Good teachers need more than lofty qualifications


‘A good, effective teacher above all needs ­enthusiasm and some classroom skills. Perhaps a little knowledge helps too,’ writes Ann Gordon. Photograph: IPGGutenbergUKLtd/Getty Images/iStockphoto

I doubt that Dr Claire Seymour (Am I unqualified to teach after 26 years?, Letters, 28 July) has ever had to be concerned with children’s safeguarding, controlling a class, or developing a range of pedagogies in her extensive experience teaching literature and music in the private education sector. Small classes, large fees and levels of support that can only be dreamt of in the state sector will have provided her with comfort and support over the years. (I also wonder if she was even counted in the figure of “unqualified” teachers, as public schools are, on the whole, magically excluded from such scrutiny.)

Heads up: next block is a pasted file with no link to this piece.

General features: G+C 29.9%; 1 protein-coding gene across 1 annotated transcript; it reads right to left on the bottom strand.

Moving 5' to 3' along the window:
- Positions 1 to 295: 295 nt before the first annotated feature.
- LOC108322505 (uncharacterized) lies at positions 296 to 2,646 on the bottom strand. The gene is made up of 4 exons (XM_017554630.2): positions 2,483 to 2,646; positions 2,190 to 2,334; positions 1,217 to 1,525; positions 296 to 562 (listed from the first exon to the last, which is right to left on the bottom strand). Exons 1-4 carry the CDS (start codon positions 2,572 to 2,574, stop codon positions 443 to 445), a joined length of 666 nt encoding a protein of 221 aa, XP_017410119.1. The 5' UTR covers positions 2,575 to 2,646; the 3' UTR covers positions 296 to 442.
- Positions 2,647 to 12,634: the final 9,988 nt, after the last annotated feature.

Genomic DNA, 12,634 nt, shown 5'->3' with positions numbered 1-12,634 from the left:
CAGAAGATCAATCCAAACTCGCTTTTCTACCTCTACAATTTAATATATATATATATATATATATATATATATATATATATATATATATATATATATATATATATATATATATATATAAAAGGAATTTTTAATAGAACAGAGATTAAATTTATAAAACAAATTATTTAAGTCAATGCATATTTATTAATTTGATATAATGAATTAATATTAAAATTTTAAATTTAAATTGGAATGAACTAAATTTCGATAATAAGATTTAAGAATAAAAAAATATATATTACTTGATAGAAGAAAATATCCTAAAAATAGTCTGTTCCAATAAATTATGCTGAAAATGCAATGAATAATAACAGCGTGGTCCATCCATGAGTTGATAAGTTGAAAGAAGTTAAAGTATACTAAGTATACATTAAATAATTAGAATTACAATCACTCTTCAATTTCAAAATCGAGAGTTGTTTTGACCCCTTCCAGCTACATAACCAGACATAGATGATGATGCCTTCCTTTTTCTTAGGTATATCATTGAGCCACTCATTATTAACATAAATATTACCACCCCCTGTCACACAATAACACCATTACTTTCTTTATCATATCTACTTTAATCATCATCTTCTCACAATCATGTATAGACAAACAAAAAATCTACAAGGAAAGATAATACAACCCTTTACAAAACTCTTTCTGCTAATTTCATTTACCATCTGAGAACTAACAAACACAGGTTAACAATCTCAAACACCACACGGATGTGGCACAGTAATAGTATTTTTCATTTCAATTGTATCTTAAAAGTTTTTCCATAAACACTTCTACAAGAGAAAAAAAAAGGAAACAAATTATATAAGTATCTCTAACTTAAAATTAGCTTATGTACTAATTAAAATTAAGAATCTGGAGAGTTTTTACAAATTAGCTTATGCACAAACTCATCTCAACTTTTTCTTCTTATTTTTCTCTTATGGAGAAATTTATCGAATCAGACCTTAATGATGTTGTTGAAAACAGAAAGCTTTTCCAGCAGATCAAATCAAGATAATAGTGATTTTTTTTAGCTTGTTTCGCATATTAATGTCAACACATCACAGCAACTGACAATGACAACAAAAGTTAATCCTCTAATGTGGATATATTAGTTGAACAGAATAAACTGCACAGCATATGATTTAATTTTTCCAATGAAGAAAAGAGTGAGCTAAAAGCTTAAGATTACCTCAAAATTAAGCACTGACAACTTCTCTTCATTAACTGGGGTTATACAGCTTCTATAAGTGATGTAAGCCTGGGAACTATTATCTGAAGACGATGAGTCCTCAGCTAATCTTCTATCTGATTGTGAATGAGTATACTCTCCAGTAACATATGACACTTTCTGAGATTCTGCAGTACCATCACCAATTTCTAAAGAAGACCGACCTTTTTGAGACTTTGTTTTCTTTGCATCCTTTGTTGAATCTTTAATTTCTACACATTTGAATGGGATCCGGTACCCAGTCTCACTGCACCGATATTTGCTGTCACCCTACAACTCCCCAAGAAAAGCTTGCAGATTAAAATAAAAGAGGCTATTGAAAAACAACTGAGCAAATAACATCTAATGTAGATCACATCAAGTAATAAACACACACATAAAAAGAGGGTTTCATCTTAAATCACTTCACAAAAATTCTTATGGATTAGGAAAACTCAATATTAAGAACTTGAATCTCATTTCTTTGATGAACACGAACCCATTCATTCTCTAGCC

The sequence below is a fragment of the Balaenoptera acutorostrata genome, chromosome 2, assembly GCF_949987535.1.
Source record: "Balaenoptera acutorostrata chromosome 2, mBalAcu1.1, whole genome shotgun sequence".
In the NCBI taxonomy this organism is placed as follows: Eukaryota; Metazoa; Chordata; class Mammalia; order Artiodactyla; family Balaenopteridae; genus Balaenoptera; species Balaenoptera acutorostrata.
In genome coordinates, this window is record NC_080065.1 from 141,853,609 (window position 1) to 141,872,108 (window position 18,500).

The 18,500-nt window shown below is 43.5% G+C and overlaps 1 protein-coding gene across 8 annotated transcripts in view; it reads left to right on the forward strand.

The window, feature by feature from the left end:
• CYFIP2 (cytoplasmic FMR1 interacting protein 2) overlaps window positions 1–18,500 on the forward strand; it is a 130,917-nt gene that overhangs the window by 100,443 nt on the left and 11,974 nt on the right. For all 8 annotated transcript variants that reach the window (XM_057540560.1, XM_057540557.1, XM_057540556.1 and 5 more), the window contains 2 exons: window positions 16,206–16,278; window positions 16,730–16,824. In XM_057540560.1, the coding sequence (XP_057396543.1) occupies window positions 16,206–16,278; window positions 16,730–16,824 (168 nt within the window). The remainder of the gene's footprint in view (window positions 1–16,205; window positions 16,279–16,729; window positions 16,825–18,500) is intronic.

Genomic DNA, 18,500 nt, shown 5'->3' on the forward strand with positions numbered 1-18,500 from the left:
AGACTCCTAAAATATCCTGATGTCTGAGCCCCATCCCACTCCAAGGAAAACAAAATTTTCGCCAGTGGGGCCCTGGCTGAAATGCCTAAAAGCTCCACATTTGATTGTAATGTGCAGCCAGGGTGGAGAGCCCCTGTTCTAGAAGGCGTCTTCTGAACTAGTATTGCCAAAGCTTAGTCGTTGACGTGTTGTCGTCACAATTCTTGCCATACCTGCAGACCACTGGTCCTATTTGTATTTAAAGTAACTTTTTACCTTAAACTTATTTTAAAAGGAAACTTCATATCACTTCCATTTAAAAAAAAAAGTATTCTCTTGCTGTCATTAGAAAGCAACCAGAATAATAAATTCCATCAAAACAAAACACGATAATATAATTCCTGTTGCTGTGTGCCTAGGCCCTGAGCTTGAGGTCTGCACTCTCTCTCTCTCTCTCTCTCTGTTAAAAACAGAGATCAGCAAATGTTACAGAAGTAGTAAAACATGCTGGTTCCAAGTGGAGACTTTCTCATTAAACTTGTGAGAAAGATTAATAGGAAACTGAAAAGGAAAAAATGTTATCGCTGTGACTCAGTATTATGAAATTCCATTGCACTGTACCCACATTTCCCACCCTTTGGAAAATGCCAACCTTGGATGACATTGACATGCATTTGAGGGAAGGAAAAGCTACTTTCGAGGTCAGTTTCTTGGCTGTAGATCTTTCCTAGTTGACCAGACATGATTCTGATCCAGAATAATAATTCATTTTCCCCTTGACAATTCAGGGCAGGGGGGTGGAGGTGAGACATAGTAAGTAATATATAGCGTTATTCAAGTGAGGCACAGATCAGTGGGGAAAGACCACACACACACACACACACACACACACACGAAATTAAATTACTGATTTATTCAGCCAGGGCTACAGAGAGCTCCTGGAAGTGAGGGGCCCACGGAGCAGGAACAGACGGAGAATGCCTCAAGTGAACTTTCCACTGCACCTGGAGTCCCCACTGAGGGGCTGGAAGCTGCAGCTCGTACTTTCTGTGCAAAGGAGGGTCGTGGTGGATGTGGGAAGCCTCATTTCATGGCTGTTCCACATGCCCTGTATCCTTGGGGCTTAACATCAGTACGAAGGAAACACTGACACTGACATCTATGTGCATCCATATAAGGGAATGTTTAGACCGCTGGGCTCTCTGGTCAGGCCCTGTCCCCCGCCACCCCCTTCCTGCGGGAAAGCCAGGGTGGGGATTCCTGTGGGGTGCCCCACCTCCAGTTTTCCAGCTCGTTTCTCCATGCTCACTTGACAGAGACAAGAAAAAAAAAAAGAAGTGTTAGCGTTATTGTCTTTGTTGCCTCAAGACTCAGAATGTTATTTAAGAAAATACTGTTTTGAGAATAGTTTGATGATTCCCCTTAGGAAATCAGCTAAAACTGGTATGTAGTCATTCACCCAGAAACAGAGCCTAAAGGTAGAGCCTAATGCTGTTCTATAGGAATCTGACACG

She will no doubt be surprised to learn that state schools do not usually have “university tutors” (or, in many cases, music teaching), but do suffer a punitive inspection regime, a constant barrage of ill-thought-out criticism and a limitation (the national curriculum) to what they might teach imposed centrally (including what literature young people might read). Children still have to be taught – but the government decides what, when and to what level, while meagre funding ensures large class sizes and a paucity of professional support.